Saturday, October 3, 2015
The Answer to Christian Witchcraft
For every fake there is a real article on which it is based. For every forged signature there is an authentic signature. And for every false and empty imitation there is a prior and original action rooted in true experience. This principle is especially true in matters of religion and spirituality.
The nature of spiritual longing forces one to move either toward authenticity or mask wearing. For every person has a fundamental decision to make: Do I want to deal with God and reality as it is? If the answer is no then one has a further choice to wrestle through: Do I completely give up on religious practices or do I maintain the practice so as to appear that I am a “spiritual person”?
Perhaps you think this is odd that someone would consider this choice. Why not simply be authentic and honest about oneself and seek a remedy to one’s moral and/or spiritual challenges? Why not admit that I simply do not know how to relate to God and do not understand about spiritual reality? But this would require humility born of wisdom received from God (James 3:13). The proud person cannot tolerate true humility.
This brings me to the error of “Christian Witchcraft” which has been embedded into the thinking of some who claim the name of Christ. Those entrapped by this false teaching may or may not recognize it for what it is. Some do and continue to teach and model it because they can use it for their own benefit. The Lord and the apostles warned about such people who serve themselves under the cover of doing God’s ministry (for example, see Matthew 7:21-23; 1 Timothy 4:1-5; 2 Peter 2). Yet my purpose in writing about it is to help clarify why this teaching is false and what the original article (biblical teaching) is which we can embrace.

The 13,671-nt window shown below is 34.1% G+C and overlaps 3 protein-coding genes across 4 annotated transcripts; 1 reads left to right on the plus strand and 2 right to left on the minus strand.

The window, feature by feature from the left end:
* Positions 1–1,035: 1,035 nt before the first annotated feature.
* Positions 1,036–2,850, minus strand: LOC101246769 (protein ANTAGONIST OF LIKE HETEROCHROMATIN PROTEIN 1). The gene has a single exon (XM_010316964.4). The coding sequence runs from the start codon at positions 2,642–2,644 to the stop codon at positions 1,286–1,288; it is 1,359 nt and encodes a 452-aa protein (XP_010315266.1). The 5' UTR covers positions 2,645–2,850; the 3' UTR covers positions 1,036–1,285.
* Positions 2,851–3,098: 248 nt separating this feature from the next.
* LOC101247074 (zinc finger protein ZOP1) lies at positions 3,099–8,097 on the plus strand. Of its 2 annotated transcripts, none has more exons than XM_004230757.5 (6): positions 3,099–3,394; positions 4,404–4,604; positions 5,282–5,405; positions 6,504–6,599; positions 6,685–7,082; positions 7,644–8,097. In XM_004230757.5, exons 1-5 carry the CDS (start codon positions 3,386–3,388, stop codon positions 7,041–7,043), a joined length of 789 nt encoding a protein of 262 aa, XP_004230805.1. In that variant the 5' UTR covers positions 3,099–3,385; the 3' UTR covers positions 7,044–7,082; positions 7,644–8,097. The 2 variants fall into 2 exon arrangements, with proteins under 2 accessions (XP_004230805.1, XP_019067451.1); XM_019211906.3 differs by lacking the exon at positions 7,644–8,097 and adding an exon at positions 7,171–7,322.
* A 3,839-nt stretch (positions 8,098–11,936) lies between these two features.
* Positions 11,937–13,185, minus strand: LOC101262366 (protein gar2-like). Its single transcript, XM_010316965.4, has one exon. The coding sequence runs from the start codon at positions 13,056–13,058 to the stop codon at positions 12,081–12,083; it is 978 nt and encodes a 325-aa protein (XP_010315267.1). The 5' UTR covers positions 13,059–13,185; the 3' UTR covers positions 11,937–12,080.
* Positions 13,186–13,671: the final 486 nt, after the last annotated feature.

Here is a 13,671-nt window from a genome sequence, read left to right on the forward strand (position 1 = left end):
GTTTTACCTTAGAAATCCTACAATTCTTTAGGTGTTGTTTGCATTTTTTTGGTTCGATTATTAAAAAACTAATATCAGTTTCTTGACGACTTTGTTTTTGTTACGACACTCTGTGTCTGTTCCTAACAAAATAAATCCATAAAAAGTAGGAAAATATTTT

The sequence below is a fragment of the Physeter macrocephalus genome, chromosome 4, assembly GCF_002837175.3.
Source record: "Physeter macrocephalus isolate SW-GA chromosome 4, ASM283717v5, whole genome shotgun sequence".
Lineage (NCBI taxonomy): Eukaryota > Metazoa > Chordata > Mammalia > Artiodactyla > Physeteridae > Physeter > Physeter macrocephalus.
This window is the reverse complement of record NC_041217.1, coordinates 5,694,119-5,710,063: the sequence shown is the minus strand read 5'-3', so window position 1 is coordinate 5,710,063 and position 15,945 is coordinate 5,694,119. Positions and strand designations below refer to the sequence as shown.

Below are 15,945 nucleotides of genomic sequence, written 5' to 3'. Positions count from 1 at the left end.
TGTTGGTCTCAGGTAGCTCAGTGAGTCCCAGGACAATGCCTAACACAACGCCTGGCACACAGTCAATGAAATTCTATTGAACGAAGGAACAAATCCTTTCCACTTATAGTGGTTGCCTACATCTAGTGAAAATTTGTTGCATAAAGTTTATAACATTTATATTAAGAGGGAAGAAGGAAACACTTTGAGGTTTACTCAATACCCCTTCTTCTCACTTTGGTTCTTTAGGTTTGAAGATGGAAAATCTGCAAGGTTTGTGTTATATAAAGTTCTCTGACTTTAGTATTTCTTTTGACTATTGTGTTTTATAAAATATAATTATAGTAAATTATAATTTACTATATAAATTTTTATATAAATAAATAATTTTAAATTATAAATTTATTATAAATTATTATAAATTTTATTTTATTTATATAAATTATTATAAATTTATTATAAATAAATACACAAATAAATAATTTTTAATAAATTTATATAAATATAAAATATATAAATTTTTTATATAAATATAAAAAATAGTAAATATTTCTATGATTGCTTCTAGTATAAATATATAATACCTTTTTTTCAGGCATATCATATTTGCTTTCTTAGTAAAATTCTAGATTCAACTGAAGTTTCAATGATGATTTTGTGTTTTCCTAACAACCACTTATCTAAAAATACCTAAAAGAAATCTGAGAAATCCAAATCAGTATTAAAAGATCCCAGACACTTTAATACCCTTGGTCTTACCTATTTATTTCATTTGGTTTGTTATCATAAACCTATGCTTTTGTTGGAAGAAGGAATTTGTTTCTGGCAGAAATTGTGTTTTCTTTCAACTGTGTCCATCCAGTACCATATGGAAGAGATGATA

The Lord promised to his disciples that they would have the right to exercise, in dynamic relationship to God the Father through him, authentic spiritual authority for the good of others (see John 14:12-14). But the truth which he purposely fused together with this promise is that the one exercising this divine authority loves God and seeks to serve God from the heart. We can see this from the fact that he immediately begins to speak at some length about the necessity of the disciples growing in love for God and being receptive to God’s love (John 14:15-21; 1 John 3:18-24). If one truly loves God then that person will be seeking to submit to God in all things. For this is what the Lord himself did (John 5:19-20). And anyone who seeks to represent him as a teacher or doing any ministry involving phenomenal expressions of spiritual power must live as he did and does (1 John 2:3-6).
The line dividing authentic exercising of divine power from witchcraft dressed up in Christian terms is simply the orientation of the heart to God. If one is harboring iniquity or seeking to serve oneself under the guise of religion then by definition one has begun to use Christian ministry (along with the practices related to accessing divine power) for oneself. Dependence and submission to God is merely a pretense that allows such a person to maintain the appearance to fool others. This always ends up destroying the person doing this and bringing great harm to others. For the inner character of persons sold out to doing what God hates (Proverbs 6:16-19) will eventually be expressed in behavior to others.